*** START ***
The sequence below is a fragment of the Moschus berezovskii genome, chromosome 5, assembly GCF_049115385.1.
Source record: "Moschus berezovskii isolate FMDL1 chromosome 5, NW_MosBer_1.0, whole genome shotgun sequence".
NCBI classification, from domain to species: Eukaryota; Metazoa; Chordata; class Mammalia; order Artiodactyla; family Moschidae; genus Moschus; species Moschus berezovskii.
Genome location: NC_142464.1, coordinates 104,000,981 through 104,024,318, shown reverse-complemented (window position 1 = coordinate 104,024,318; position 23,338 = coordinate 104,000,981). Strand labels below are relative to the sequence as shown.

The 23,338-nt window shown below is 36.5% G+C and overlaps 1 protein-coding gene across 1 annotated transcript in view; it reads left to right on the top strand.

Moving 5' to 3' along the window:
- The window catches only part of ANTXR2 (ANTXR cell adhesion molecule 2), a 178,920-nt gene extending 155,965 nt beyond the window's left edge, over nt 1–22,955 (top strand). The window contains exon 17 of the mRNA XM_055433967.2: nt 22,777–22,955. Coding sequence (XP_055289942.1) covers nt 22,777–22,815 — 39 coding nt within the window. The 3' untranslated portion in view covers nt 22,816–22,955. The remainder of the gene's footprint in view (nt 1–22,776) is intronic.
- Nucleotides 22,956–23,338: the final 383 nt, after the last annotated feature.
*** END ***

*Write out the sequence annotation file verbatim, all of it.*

The sequence below is a fragment of the Moschus berezovskii genome, chromosome 5, assembly GCF_049115385.1.
Source record: "Moschus berezovskii isolate FMDL1 chromosome 5, NW_MosBer_1.0, whole genome shotgun sequence".
NCBI classification, from domain to species: Eukaryota; Metazoa; Chordata; class Mammalia; order Artiodactyla; family Moschidae; genus Moschus; species Moschus berezovskii.
Genome location: NC_142464.1, coordinates 104,000,981 through 104,024,318, shown reverse-complemented (window position 1 = coordinate 104,024,318; position 23,338 = coordinate 104,000,981). Strand labels below are relative to the sequence as shown.

The 23,338-nt window shown below is 36.5% G+C and overlaps 1 protein-coding gene across 1 annotated transcript in view; it reads left to right on the top strand.

Moving 5' to 3' along the window:
- The window catches only part of ANTXR2 (ANTXR cell adhesion molecule 2), a 178,920-nt gene extending 155,965 nt beyond the window's left edge, over nt 1–22,955 (top strand). The window contains exon 17 of the mRNA XM_055433967.2: nt 22,777–22,955. Coding sequence (XP_055289942.1) covers nt 22,777–22,815 — 39 coding nt within the window. The 3' untranslated portion in view covers nt 22,816–22,955. The remainder of the gene's footprint in view (nt 1–22,776) is intronic.
- Nucleotides 22,956–23,338: the final 383 nt, after the last annotated feature.